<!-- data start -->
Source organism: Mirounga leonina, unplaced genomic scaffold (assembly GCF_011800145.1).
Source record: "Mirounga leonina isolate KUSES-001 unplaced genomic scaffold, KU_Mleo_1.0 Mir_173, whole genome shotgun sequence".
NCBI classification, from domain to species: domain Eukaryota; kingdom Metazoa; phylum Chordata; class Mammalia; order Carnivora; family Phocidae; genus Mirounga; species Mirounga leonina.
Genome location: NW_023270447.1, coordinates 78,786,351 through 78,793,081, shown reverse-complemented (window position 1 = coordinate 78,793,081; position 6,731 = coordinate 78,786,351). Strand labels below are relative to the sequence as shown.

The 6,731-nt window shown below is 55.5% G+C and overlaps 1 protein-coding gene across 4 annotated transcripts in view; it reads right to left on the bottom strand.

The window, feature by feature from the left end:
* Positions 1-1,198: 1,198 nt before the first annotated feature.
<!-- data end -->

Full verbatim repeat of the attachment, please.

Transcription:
Source organism: Mirounga leonina, unplaced genomic scaffold (assembly GCF_011800145.1).
Source record: "Mirounga leonina isolate KUSES-001 unplaced genomic scaffold, KU_Mleo_1.0 Mir_173, whole genome shotgun sequence".
NCBI classification, from domain to species: domain Eukaryota; kingdom Metazoa; phylum Chordata; class Mammalia; order Carnivora; family Phocidae; genus Mirounga; species Mirounga leonina.
Genome location: NW_023270447.1, coordinates 78,786,351 through 78,793,081, shown reverse-complemented (window position 1 = coordinate 78,793,081; position 6,731 = coordinate 78,786,351). Strand labels below are relative to the sequence as shown.

The 6,731-nt window shown below is 55.5% G+C and overlaps 1 protein-coding gene across 4 annotated transcripts in view; it reads right to left on the bottom strand.

The window, feature by feature from the left end:
* Positions 1-1,198: 1,198 nt before the first annotated feature.